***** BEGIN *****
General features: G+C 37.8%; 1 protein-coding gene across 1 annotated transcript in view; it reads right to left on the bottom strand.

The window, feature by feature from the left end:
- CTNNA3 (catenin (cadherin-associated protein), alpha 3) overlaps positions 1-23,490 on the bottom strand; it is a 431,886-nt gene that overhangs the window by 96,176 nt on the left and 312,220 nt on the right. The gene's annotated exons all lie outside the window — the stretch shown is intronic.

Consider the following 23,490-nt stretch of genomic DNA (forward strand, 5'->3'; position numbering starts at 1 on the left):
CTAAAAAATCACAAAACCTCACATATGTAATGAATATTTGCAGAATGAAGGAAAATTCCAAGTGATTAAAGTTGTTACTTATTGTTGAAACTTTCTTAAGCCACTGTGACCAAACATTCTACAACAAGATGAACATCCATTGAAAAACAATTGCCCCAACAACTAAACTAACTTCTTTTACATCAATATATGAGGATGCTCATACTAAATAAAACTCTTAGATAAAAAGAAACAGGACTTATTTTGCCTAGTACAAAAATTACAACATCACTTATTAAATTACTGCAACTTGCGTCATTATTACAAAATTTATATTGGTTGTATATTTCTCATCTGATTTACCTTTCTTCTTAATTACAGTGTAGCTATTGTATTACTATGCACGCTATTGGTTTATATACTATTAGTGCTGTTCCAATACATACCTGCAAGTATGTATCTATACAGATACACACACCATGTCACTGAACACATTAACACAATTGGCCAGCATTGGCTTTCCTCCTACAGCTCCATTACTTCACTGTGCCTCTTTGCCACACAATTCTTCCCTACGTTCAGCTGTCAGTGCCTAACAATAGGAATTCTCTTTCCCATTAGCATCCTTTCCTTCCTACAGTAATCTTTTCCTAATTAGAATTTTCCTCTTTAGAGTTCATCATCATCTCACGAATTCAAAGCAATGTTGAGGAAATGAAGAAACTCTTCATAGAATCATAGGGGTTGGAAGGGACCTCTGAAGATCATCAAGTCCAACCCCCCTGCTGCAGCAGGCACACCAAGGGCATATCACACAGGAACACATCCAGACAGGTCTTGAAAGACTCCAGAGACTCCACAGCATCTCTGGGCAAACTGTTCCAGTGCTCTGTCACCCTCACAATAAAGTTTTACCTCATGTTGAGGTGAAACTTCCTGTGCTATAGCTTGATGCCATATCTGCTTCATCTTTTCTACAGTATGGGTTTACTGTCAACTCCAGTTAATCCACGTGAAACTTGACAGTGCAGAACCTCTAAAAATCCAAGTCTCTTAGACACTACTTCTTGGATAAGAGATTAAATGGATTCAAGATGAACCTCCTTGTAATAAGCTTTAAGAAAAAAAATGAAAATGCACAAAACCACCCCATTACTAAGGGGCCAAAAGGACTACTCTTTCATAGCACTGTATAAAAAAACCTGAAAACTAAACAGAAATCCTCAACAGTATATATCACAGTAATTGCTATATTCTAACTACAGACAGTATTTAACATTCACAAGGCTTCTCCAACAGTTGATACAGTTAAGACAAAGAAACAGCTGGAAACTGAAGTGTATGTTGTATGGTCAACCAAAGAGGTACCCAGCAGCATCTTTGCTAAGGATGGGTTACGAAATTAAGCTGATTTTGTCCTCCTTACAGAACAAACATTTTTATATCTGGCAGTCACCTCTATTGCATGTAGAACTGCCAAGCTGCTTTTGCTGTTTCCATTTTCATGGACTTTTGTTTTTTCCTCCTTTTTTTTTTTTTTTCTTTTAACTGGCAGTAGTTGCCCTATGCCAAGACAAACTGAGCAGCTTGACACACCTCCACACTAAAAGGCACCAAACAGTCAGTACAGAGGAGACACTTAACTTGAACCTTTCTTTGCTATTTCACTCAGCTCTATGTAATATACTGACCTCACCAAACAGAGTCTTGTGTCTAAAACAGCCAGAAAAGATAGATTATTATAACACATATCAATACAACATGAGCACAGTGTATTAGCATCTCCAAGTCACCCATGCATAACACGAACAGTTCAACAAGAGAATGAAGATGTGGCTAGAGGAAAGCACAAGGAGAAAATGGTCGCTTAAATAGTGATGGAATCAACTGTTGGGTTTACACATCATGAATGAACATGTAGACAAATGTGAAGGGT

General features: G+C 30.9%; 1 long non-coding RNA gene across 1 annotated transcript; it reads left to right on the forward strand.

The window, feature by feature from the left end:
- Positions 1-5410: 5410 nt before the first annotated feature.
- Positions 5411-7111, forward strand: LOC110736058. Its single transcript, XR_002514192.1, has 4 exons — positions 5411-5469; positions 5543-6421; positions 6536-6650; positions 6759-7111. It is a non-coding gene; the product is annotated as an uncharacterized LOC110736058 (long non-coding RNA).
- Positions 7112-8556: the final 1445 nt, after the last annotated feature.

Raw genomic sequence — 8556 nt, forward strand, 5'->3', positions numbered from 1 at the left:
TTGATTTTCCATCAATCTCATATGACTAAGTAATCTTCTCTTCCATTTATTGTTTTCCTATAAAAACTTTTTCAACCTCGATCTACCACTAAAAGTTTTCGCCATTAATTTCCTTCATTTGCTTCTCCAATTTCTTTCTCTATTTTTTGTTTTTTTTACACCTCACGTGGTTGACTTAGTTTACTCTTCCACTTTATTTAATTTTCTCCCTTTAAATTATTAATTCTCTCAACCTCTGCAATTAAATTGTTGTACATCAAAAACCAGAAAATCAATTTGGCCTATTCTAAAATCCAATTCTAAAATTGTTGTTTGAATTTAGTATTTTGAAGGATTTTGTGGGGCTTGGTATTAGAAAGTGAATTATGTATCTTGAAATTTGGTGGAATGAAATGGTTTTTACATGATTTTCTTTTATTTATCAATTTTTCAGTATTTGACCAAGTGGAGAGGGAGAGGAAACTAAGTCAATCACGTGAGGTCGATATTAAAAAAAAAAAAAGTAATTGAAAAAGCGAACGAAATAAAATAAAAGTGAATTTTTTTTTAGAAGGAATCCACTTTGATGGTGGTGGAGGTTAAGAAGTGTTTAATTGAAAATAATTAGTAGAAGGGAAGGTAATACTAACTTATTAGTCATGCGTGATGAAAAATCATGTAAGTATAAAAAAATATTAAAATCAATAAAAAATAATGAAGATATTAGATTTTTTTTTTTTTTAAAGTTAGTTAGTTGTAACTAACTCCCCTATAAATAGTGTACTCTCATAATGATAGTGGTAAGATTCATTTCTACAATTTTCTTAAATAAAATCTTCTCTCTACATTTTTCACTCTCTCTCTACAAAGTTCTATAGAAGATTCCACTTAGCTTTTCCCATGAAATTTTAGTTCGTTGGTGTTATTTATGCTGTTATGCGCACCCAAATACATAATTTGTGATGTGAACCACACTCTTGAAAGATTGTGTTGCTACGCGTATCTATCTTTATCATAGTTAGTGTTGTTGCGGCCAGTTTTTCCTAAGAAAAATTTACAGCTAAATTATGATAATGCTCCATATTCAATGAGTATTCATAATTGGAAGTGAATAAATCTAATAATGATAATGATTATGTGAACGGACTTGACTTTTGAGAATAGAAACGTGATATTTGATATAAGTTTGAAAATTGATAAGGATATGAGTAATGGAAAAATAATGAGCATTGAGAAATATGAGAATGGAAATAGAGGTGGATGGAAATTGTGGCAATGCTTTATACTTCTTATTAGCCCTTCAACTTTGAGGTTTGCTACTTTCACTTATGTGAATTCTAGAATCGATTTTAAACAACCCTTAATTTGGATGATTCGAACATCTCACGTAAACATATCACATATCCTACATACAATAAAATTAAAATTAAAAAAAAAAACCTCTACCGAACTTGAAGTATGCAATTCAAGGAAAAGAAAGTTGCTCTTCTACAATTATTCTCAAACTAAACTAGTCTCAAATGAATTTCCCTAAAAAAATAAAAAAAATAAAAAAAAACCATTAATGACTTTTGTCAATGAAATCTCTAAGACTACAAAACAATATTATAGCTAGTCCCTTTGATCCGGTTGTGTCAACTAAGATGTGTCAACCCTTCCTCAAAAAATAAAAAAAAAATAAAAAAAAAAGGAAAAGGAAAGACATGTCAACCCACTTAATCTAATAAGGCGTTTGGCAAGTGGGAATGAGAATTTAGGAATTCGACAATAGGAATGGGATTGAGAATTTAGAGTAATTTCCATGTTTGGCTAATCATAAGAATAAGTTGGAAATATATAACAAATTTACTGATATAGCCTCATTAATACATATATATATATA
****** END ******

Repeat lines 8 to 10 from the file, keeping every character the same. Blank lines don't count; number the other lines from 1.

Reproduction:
- Positions 1-5410: 5410 nt before the first annotated feature.
- Positions 5411-7111, forward strand: LOC110736058. Its single transcript, XR_002514192.1, has 4 exons — positions 5411-5469; positions 5543-6421; positions 6536-6650; positions 6759-7111. It is a non-coding gene; the product is annotated as an uncharacterized LOC110736058 (long non-coding RNA).
- Positions 7112-8556: the final 1445 nt, after the last annotated feature.